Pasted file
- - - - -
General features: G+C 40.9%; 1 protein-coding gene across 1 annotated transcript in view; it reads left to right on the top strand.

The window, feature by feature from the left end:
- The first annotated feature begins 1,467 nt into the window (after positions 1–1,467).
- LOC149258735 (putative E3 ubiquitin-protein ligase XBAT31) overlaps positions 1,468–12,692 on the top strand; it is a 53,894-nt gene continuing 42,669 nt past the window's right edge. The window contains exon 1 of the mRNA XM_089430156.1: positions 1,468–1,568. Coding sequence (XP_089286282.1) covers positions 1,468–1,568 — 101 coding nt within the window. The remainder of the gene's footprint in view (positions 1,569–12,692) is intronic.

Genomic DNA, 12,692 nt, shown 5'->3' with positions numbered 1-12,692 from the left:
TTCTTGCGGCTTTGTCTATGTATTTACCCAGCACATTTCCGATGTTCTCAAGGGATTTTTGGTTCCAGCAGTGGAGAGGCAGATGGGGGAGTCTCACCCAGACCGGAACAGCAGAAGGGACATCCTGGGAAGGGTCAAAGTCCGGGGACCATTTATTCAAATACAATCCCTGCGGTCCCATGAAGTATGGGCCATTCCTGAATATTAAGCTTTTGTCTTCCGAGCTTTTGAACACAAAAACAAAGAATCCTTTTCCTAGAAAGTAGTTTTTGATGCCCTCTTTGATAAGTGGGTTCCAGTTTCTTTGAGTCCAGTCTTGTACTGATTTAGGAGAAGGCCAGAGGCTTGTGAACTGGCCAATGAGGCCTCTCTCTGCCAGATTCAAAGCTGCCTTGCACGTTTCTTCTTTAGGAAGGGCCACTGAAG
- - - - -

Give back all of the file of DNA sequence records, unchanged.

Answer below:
General features: G+C 40.9%; 1 protein-coding gene across 1 annotated transcript in view; it reads left to right on the top strand.

The window, feature by feature from the left end:
- The first annotated feature begins 1,467 nt into the window (after positions 1–1,467).
- LOC149258735 (putative E3 ubiquitin-protein ligase XBAT31) overlaps positions 1,468–12,692 on the top strand; it is a 53,894-nt gene continuing 42,669 nt past the window's right edge. The window contains exon 1 of the mRNA XM_089430156.1: positions 1,468–1,568. Coding sequence (XP_089286282.1) covers positions 1,468–1,568 — 101 coding nt within the window. The remainder of the gene's footprint in view (positions 1,569–12,692) is intronic.

Genomic DNA, 12,692 nt, shown 5'->3' with positions numbered 1-12,692 from the left:
TTCTTGCGGCTTTGTCTATGTATTTACCCAGCACATTTCCGATGTTCTCAAGGGATTTTTGGTTCCAGCAGTGGAGAGGCAGATGGGGGAGTCTCACCCAGACCGGAACAGCAGAAGGGACATCCTGGGAAGGGTCAAAGTCCGGGGACCATTTATTCAAATACAATCCCTGCGGTCCCATGAAGTATGGGCCATTCCTGAATATTAAGCTTTTGTCTTCCGAGCTTTTGAACACAAAAACAAAGAATCCTTTTCCTAGAAAGTAGTTTTTGATGCCCTCTTTGATAAGTGGGTTCCAGTTTCTTTGAGTCCAGTCTTGTACTGATTTAGGAGAAGGCCAGAGGCTTGTGAACTGGCCAATGAGGCCTCTCTCTGCCAGATTCAAAGCTGCCTTGCACGTTTCTTCTTTAGGAAGGGCCACTGAAG